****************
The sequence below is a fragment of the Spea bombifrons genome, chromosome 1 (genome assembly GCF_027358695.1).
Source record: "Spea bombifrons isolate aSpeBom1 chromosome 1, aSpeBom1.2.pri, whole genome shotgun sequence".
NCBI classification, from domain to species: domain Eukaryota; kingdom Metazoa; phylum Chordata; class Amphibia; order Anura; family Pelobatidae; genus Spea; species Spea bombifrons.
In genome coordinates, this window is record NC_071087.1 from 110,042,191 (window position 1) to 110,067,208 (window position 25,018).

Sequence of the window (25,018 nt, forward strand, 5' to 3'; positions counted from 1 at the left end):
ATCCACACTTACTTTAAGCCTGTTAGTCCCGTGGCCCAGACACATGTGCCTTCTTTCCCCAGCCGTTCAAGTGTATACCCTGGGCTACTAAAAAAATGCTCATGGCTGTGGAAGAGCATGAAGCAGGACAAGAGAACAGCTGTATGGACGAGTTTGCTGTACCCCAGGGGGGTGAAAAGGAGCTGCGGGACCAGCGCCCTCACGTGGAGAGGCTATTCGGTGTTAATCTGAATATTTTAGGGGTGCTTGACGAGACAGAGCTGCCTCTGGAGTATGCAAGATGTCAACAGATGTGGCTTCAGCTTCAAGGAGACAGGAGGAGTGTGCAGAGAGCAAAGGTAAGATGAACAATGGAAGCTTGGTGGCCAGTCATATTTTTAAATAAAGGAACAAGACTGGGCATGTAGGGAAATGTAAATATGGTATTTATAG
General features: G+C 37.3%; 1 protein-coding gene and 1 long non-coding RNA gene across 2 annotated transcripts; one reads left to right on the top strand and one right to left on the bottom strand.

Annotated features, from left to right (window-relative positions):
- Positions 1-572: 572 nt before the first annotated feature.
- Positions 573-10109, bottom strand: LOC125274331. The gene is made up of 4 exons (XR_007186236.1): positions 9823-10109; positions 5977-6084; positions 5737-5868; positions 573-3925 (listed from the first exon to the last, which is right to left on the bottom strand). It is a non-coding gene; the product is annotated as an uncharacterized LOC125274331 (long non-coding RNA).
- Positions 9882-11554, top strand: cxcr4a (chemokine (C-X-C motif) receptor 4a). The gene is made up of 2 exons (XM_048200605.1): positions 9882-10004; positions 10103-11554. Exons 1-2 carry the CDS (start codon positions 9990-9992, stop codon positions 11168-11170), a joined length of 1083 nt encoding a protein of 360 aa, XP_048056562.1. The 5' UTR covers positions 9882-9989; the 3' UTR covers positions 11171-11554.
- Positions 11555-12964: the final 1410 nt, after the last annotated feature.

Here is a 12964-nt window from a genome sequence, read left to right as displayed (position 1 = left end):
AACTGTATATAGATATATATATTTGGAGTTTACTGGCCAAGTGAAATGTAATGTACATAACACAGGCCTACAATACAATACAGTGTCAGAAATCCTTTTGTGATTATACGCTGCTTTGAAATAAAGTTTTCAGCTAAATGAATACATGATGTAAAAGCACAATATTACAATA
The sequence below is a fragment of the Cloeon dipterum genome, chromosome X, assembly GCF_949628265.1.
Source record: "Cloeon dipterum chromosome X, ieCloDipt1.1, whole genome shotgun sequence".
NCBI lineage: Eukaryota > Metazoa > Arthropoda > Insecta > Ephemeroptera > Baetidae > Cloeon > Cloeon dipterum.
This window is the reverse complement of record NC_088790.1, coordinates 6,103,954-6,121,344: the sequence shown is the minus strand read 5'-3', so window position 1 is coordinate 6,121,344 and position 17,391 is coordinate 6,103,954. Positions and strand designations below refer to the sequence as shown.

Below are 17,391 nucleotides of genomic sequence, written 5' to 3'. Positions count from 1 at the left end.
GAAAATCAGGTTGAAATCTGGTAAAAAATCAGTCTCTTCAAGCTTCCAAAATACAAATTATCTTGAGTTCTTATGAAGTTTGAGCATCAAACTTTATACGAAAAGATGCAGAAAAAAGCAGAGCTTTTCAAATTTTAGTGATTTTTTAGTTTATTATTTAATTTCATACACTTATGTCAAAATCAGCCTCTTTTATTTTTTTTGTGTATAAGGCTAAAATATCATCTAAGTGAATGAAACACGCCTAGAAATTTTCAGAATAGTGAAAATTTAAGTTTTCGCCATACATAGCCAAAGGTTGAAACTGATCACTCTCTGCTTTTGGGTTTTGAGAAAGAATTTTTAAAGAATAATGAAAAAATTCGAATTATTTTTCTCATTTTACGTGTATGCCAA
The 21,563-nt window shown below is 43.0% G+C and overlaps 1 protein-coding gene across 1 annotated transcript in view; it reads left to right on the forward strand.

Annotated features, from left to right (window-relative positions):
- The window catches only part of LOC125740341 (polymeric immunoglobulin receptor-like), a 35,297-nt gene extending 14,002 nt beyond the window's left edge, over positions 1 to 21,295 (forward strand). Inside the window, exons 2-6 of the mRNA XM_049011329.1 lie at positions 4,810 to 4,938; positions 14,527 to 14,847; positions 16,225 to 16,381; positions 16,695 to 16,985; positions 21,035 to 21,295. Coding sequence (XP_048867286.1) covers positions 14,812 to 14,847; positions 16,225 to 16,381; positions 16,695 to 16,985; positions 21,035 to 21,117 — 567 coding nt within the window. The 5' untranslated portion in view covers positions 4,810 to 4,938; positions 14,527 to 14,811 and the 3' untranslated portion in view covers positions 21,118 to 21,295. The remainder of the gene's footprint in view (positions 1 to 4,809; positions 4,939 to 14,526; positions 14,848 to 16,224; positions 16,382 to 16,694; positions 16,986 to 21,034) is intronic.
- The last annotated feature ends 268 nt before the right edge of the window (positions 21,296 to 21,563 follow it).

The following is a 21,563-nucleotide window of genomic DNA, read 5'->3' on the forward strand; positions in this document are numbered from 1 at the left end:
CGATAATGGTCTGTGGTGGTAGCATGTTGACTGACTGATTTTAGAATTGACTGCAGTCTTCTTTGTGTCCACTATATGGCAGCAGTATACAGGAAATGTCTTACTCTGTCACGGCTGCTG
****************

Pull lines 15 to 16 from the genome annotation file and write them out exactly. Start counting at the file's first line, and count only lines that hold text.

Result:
The sequence below is a fragment of the Cloeon dipterum genome, chromosome X, assembly GCF_949628265.1.
Source record: "Cloeon dipterum chromosome X, ieCloDipt1.1, whole genome shotgun sequence".